President Mikhail S. Gorbachev said Wednesday he will not hesitate to impose emergency rule in republics where ethnic and political conflicts threaten lives.

Gorbachev's forceful speech to the Congress of People's Deputies at the Kremlin came after 53 prominent Soviets appealed to him in an open letter to consider declaring a state of emergency in tense republics."Where the situation becomes especially acute, where serious threats to state security and the lives of people arise, a state of emergency or presidential rule will be necessary," Gorbachev told more than 2,000 deputies in the cavernous marble Palace of Congresses.

During the 40-minute speech, he spoke of ethnic conflicts and separatist movements in Azerbaijan, Moldavia, Georgia and the Baltic republics. He did not specify in which he thought emergency rule would be most likely.

Earlier this month, Gorbachev declared a limited form of martial law in the disputed Nagorno-Karabakh region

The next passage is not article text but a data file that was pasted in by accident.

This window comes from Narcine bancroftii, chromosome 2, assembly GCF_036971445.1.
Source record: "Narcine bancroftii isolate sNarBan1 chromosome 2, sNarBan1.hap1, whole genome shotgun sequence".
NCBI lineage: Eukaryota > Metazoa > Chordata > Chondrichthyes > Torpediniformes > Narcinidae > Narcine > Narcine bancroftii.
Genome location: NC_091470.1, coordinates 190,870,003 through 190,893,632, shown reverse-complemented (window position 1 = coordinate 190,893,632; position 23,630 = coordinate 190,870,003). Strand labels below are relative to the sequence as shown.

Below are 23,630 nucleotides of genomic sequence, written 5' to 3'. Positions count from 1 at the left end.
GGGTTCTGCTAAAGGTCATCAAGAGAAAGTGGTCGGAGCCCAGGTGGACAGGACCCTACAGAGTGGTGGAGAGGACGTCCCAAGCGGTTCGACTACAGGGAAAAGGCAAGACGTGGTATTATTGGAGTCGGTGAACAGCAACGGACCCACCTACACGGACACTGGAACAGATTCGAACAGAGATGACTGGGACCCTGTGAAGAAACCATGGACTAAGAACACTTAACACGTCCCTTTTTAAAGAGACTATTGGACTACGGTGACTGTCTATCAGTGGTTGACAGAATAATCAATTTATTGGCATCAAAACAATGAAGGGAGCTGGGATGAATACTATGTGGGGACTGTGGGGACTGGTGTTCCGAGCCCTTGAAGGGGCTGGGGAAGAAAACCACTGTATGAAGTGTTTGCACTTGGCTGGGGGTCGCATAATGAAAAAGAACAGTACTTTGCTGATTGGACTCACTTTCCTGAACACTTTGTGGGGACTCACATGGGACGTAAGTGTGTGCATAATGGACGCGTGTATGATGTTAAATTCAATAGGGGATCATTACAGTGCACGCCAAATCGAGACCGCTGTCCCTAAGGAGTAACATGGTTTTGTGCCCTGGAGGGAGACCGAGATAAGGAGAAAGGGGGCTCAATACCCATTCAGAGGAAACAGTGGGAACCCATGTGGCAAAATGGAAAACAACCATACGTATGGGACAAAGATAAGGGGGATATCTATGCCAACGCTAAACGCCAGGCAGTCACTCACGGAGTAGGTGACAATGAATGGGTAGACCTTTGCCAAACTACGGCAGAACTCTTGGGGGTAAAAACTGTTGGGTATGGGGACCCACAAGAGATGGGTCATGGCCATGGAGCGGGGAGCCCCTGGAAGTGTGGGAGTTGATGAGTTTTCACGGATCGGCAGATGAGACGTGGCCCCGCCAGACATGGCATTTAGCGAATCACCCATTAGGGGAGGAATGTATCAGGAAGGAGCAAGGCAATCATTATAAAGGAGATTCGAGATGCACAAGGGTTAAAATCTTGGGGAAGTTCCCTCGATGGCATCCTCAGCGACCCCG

of Azerbaijan and in Baku, the republic's capital.

Leaders of independence movements in the Baltic republics of Estonia, Latvia and Lithuania have contended in recent weeks that the Kremlin was preparing to crack down on them.

The open letter was signed by Russian Orthodox Patriarch Alexi II, army Gen. Mikhail Moiseyev, Culture Minister Nikolai Gubenko, Deputy Defense Minister Valentin Varennikov, other lawmakers, writers and prominent Soviets. It was circulated at the Congress of People's Deputies, meeting in the Kremlin.

"We propose that urgent measures be taken against separatism, subversive anti-state activity, instigation and inter-ethnic strife using the laws and powers that have been given to you," they wrote.

It was not clear what response the letter would draw from other members of the quasi-democratic congress.